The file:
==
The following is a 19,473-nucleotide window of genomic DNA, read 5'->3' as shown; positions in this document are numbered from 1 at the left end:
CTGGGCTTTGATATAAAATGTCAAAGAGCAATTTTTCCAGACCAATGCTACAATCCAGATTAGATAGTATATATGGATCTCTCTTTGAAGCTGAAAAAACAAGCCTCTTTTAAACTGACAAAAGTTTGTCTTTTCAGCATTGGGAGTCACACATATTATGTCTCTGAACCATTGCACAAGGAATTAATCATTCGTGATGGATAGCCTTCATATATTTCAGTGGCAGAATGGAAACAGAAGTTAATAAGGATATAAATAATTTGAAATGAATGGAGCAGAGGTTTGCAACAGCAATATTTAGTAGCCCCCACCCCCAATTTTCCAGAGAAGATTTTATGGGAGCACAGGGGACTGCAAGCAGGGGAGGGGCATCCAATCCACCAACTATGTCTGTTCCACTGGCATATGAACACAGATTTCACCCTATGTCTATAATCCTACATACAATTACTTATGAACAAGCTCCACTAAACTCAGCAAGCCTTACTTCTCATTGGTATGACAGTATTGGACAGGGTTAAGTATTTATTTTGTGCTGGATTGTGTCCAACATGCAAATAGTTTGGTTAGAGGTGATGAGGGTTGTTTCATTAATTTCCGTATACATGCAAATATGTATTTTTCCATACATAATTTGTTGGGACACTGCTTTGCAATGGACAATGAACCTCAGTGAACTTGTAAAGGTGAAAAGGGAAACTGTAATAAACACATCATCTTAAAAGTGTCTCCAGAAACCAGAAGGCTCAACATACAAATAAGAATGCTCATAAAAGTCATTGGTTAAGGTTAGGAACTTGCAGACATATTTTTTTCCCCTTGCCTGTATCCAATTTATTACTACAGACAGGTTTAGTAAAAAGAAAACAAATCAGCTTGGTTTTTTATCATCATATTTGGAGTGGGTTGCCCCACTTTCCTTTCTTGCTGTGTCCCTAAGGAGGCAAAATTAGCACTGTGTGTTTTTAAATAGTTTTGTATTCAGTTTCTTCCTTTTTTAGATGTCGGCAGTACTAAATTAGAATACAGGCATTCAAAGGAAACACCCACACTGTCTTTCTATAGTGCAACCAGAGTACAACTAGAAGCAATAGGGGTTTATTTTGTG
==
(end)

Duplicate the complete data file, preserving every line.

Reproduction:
The following is a 19,473-nucleotide window of genomic DNA, read 5'->3' as shown; positions in this document are numbered from 1 at the left end:
CTGGGCTTTGATATAAAATGTCAAAGAGCAATTTTTCCAGACCAATGCTACAATCCAGATTAGATAGTATATATGGATCTCTCTTTGAAGCTGAAAAAACAAGCCTCTTTTAAACTGACAAAAGTTTGTCTTTTCAGCATTGGGAGTCACACATATTATGTCTCTGAACCATTGCACAAGGAATTAATCATTCGTGATGGATAGCCTTCATATATTTCAGTGGCAGAATGGAAACAGAAGTTAATAAGGATATAAATAATTTGAAATGAATGGAGCAGAGGTTTGCAACAGCAATATTTAGTAGCCCCCACCCCCAATTTTCCAGAGAAGATTTTATGGGAGCACAGGGGACTGCAAGCAGGGGAGGGGCATCCAATCCACCAACTATGTCTGTTCCACTGGCATATGAACACAGATTTCACCCTATGTCTATAATCCTACATACAATTACTTATGAACAAGCTCCACTAAACTCAGCAAGCCTTACTTCTCATTGGTATGACAGTATTGGACAGGGTTAAGTATTTATTTTGTGCTGGATTGTGTCCAACATGCAAATAGTTTGGTTAGAGGTGATGAGGGTTGTTTCATTAATTTCCGTATACATGCAAATATGTATTTTTCCATACATAATTTGTTGGGACACTGCTTTGCAATGGACAATGAACCTCAGTGAACTTGTAAAGGTGAAAAGGGAAACTGTAATAAACACATCATCTTAAAAGTGTCTCCAGAAACCAGAAGGCTCAACATACAAATAAGAATGCTCATAAAAGTCATTGGTTAAGGTTAGGAACTTGCAGACATATTTTTTTCCCCTTGCCTGTATCCAATTTATTACTACAGACAGGTTTAGTAAAAAGAAAACAAATCAGCTTGGTTTTTTATCATCATATTTGGAGTGGGTTGCCCCACTTTCCTTTCTTGCTGTGTCCCTAAGGAGGCAAAATTAGCACTGTGTGTTTTTAAATAGTTTTGTATTCAGTTTCTTCCTTTTTTAGATGTCGGCAGTACTAAATTAGAATACAGGCATTCAAAGGAAACACCCACACTGTCTTTCTATAGTGCAACCAGAGTACAACTAGAAGCAATAGGGGTTTATTTTGTG